Sensitivity in Children

I am currently reading a book called “The Highly Sensitive Child” by Dr. Elaine Aron, and I’m hooked.

According to Aron, sensitivity is a genetic trait that is present in approximately 20% of all children.  This trait has survived evolution for a reason. In other words, we NEED this trait to survive in order for our society to improve.  In our crazy, fast-paced, digital world,  nonsensitives have been thriving because they can handle it.  They can handle stressful work environments, unreasonable deadlines, and overstimulation.  HSPs, on the other hand, are being pushed to the sidelines because we are more thoughtful, we don’t make decision as quickly because we marinate on the questions longer, and we need a calmer work environment.

In reality, both sensitive and nonsensitive people are needed in every profession.  So, it’s essential that, those who have sensitive children, understand how their brains work.  It’s so important that sensitive children grow up feeling confident and loved, so they can spread their gifts to the world when they grow up.  The world needs more sensitivity in order to balance out the insensitivity that dominates.

Sensitive children tend to have more tantrums than nonsensitive children.  That’s because they feel so much–they need an outlet to release their emotions.  Here is a tool that can be used with sensitive children (or any children, really) who become worked up.  It’s called a calming jar. When a child becomes too worked up and emotional to function, squat down to their level and talk to them in a calm voice.  Tell them that they’re going to take a break.  Tell them to breathe deeply, and practice taking deep breaths with them.  When you feel they’re calmed down a bit, give them the calming jar, and let them sit and shake the jar.  Watching the colored liquid and glitter will calm them down.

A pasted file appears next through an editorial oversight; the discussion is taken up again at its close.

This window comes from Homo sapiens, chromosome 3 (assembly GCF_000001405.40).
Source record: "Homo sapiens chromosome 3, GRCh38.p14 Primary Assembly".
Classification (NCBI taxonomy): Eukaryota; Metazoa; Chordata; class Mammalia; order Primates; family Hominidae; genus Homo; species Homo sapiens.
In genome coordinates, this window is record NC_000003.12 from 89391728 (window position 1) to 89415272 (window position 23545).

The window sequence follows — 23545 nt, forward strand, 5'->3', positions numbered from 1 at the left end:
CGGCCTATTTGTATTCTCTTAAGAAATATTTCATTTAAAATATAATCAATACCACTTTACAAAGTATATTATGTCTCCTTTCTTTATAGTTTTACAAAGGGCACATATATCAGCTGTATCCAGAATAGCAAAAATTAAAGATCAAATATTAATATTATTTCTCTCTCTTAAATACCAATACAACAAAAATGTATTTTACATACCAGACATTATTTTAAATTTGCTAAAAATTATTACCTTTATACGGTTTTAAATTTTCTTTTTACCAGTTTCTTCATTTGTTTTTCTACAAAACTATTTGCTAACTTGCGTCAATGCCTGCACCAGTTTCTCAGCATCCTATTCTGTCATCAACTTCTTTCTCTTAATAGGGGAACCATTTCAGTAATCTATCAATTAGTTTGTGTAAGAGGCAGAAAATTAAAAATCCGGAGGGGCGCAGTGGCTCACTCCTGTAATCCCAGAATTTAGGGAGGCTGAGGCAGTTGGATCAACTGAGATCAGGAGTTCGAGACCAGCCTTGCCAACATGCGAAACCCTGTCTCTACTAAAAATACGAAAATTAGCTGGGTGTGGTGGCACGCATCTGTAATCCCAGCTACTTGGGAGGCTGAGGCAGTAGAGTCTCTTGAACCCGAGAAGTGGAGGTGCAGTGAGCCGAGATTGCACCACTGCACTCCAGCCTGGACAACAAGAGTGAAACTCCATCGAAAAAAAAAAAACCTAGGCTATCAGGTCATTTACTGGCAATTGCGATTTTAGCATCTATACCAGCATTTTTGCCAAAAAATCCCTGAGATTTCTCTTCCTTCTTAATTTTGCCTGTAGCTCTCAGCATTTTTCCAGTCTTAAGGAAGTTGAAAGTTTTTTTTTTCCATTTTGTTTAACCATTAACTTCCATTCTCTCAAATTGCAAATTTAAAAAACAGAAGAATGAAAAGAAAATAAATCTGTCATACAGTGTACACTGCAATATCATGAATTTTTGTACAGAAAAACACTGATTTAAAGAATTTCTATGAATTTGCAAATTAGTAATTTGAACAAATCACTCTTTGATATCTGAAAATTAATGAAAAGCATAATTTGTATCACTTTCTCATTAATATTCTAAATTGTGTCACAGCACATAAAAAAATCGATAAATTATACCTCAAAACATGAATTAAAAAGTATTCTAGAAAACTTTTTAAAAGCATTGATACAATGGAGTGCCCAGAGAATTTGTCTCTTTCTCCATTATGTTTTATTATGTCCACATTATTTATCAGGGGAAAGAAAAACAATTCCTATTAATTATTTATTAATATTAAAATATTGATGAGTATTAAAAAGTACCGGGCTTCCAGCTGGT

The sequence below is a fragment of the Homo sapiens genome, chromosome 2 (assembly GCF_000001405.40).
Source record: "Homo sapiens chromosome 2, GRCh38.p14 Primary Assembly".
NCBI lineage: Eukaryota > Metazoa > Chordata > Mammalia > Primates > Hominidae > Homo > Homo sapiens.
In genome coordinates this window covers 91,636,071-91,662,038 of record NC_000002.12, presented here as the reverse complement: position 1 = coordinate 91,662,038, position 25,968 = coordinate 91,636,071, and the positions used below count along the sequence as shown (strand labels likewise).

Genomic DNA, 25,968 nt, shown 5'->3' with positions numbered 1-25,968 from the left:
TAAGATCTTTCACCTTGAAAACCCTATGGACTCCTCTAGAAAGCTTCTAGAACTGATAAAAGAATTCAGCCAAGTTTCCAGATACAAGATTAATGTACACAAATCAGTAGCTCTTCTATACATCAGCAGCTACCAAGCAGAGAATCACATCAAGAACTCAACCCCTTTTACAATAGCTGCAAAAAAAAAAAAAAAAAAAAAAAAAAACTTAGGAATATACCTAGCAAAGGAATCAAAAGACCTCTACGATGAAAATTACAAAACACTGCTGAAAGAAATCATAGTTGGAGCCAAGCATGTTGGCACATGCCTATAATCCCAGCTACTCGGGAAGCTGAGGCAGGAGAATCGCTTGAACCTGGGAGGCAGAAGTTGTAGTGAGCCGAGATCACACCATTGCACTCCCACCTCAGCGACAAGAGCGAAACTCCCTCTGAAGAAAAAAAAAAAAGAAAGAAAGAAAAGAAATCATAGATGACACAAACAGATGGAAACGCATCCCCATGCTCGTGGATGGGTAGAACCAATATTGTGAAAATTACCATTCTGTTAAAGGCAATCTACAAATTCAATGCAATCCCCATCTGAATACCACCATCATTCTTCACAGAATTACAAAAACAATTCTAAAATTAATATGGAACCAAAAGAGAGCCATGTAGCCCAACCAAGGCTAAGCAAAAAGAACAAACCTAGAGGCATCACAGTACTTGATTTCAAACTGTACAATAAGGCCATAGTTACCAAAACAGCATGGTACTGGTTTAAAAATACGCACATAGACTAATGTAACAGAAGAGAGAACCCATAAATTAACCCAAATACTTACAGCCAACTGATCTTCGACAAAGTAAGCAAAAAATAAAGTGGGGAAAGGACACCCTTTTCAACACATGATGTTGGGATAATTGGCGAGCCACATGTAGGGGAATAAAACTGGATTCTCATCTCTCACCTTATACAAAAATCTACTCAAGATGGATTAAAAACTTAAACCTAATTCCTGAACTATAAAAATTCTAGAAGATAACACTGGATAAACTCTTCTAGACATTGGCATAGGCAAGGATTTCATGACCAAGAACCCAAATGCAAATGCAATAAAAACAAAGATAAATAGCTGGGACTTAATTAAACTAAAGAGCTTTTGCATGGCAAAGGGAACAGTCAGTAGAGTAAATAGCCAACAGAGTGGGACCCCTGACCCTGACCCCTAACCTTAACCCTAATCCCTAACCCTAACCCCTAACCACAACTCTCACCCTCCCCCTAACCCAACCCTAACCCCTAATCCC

Here is another link to an anti-anxiety kit for kids.  This is brilliant and could be used for any age.

Check back later this week for more tips!

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ellensmain

I'm an HSP who would like to spread awareness about sensitivity.

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